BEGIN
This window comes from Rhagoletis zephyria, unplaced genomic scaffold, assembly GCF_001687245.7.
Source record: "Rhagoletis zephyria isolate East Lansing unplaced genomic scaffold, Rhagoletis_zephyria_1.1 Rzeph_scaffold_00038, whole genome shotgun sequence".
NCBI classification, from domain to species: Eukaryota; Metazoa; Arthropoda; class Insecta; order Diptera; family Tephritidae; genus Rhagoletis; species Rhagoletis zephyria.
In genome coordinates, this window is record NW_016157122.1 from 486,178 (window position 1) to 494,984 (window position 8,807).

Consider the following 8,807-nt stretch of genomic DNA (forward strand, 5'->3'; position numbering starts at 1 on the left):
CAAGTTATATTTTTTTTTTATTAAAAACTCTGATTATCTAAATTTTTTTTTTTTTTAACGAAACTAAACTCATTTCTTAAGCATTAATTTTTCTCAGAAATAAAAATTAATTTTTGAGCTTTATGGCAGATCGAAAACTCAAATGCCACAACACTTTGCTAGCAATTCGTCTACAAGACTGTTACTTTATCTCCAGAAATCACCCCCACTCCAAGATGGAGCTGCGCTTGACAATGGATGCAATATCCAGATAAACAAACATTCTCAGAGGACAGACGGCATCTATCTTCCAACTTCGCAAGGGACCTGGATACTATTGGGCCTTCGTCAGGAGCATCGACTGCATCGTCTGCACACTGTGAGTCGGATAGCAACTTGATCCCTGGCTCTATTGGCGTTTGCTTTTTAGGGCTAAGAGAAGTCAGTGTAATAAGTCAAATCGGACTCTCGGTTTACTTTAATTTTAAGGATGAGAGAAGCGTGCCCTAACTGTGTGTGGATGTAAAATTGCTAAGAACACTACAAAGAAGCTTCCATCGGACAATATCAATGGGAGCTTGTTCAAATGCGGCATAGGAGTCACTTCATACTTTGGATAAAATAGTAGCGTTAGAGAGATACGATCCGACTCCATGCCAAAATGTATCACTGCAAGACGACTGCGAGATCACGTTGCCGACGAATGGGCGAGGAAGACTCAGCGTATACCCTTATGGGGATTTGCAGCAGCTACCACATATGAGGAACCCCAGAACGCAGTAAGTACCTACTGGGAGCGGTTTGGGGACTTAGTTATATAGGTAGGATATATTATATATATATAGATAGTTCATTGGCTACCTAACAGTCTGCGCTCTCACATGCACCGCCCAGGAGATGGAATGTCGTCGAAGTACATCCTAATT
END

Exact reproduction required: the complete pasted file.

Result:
This window comes from Rhagoletis zephyria, unplaced genomic scaffold, assembly GCF_001687245.7.
Source record: "Rhagoletis zephyria isolate East Lansing unplaced genomic scaffold, Rhagoletis_zephyria_1.1 Rzeph_scaffold_00038, whole genome shotgun sequence".
NCBI classification, from domain to species: Eukaryota; Metazoa; Arthropoda; class Insecta; order Diptera; family Tephritidae; genus Rhagoletis; species Rhagoletis zephyria.
In genome coordinates, this window is record NW_016157122.1 from 486,178 (window position 1) to 494,984 (window position 8,807).

Consider the following 8,807-nt stretch of genomic DNA (forward strand, 5'->3'; position numbering starts at 1 on the left):
CAAGTTATATTTTTTTTTTATTAAAAACTCTGATTATCTAAATTTTTTTTTTTTTTAACGAAACTAAACTCATTTCTTAAGCATTAATTTTTCTCAGAAATAAAAATTAATTTTTGAGCTTTATGGCAGATCGAAAACTCAAATGCCACAACACTTTGCTAGCAATTCGTCTACAAGACTGTTACTTTATCTCCAGAAATCACCCCCACTCCAAGATGGAGCTGCGCTTGACAATGGATGCAATATCCAGATAAACAAACATTCTCAGAGGACAGACGGCATCTATCTTCCAACTTCGCAAGGGACCTGGATACTATTGGGCCTTCGTCAGGAGCATCGACTGCATCGTCTGCACACTGTGAGTCGGATAGCAACTTGATCCCTGGCTCTATTGGCGTTTGCTTTTTAGGGCTAAGAGAAGTCAGTGTAATAAGTCAAATCGGACTCTCGGTTTACTTTAATTTTAAGGATGAGAGAAGCGTGCCCTAACTGTGTGTGGATGTAAAATTGCTAAGAACACTACAAAGAAGCTTCCATCGGACAATATCAATGGGAGCTTGTTCAAATGCGGCATAGGAGTCACTTCATACTTTGGATAAAATAGTAGCGTTAGAGAGATACGATCCGACTCCATGCCAAAATGTATCACTGCAAGACGACTGCGAGATCACGTTGCCGACGAATGGGCGAGGAAGACTCAGCGTATACCCTTATGGGGATTTGCAGCAGCTACCACATATGAGGAACCCCAGAACGCAGTAAGTACCTACTGGGAGCGGTTTGGGGACTTAGTTATATAGGTAGGATATATTATATATATATAGATAGTTCATTGGCTACCTAACAGTCTGCGCTCTCACATGCACCGCCCAGGAGATGGAATGTCGTCGAAGTACATCCTAATT